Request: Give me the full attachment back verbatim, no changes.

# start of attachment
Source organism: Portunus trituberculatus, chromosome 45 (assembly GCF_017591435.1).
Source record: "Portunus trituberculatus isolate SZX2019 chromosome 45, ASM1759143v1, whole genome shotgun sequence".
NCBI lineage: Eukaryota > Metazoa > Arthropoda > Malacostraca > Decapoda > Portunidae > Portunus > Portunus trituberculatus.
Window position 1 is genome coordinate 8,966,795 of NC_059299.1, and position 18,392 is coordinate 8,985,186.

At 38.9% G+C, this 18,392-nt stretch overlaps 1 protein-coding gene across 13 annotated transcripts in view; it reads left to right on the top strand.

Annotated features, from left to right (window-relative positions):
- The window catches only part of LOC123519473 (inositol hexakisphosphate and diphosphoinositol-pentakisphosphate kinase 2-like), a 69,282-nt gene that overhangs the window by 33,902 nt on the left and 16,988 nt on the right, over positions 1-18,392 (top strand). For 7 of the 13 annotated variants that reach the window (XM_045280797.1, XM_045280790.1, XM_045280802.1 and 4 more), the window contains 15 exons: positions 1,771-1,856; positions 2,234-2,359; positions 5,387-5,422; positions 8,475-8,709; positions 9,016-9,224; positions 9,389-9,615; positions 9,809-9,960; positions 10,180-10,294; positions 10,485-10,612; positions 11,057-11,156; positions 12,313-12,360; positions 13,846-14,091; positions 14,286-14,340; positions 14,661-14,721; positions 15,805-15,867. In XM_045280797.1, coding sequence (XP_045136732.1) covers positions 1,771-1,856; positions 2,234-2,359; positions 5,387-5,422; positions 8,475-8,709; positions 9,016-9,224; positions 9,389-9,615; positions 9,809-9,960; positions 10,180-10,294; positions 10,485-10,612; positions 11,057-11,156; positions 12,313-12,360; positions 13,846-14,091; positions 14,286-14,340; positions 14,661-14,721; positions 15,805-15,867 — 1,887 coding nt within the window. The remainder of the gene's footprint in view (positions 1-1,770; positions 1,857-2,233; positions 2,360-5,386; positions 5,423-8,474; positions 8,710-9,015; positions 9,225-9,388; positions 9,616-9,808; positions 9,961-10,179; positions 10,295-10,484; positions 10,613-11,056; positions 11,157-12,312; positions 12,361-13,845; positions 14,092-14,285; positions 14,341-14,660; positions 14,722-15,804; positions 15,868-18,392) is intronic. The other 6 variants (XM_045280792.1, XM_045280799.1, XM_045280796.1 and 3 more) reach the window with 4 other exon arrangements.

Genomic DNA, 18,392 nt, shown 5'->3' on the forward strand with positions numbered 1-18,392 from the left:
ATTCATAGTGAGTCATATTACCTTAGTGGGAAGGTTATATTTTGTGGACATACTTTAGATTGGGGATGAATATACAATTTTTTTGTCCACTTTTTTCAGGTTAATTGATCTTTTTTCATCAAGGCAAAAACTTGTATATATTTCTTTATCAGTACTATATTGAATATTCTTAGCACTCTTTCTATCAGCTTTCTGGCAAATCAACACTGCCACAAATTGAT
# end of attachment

Source organism: Portunus trituberculatus, chromosome 45 (assembly GCF_017591435.1).
Source record: "Portunus trituberculatus isolate SZX2019 chromosome 45, ASM1759143v1, whole genome shotgun sequence".
NCBI lineage: Eukaryota > Metazoa > Arthropoda > Malacostraca > Decapoda > Portunidae > Portunus > Portunus trituberculatus.
Window position 1 is genome coordinate 8,966,795 of NC_059299.1, and position 18,392 is coordinate 8,985,186.

At 38.9% G+C, this 18,392-nt stretch overlaps 1 protein-coding gene across 13 annotated transcripts in view; it reads left to right on the top strand.

Annotated features, from left to right (window-relative positions):
- The window catches only part of LOC123519473 (inositol hexakisphosphate and diphosphoinositol-pentakisphosphate kinase 2-like), a 69,282-nt gene that overhangs the window by 33,902 nt on the left and 16,988 nt on the right, over positions 1-18,392 (top strand). For 7 of the 13 annotated variants that reach the window (XM_045280797.1, XM_045280790.1, XM_045280802.1 and 4 more), the window contains 15 exons: positions 1,771-1,856; positions 2,234-2,359; positions 5,387-5,422; positions 8,475-8,709; positions 9,016-9,224; positions 9,389-9,615; positions 9,809-9,960; positions 10,180-10,294; positions 10,485-10,612; positions 11,057-11,156; positions 12,313-12,360; positions 13,846-14,091; positions 14,286-14,340; positions 14,661-14,721; positions 15,805-15,867. In XM_045280797.1, coding sequence (XP_045136732.1) covers positions 1,771-1,856; positions 2,234-2,359; positions 5,387-5,422; positions 8,475-8,709; positions 9,016-9,224; positions 9,389-9,615; positions 9,809-9,960; positions 10,180-10,294; positions 10,485-10,612; positions 11,057-11,156; positions 12,313-12,360; positions 13,846-14,091; positions 14,286-14,340; positions 14,661-14,721; positions 15,805-15,867 — 1,887 coding nt within the window. The remainder of the gene's footprint in view (positions 1-1,770; positions 1,857-2,233; positions 2,360-5,386; positions 5,423-8,474; positions 8,710-9,015; positions 9,225-9,388; positions 9,616-9,808; positions 9,961-10,179; positions 10,295-10,484; positions 10,613-11,056; positions 11,157-12,312; positions 12,361-13,845; positions 14,092-14,285; positions 14,341-14,660; positions 14,722-15,804; positions 15,868-18,392) is intronic. The other 6 variants (XM_045280792.1, XM_045280799.1, XM_045280796.1 and 3 more) reach the window with 4 other exon arrangements.

Genomic DNA, 18,392 nt, shown 5'->3' on the forward strand with positions numbered 1-18,392 from the left:
ATTCATAGTGAGTCATATTACCTTAGTGGGAAGGTTATATTTTGTGGACATACTTTAGATTGGGGATGAATATACAATTTTTTTGTCCACTTTTTTCAGGTTAATTGATCTTTTTTCATCAAGGCAAAAACTTGTATATATTTCTTTATCAGTACTATATTGAATATTCTTAGCACTCTTTCTATCAGCTTTCTGGCAAATCAACACTGCCACAAATTGAT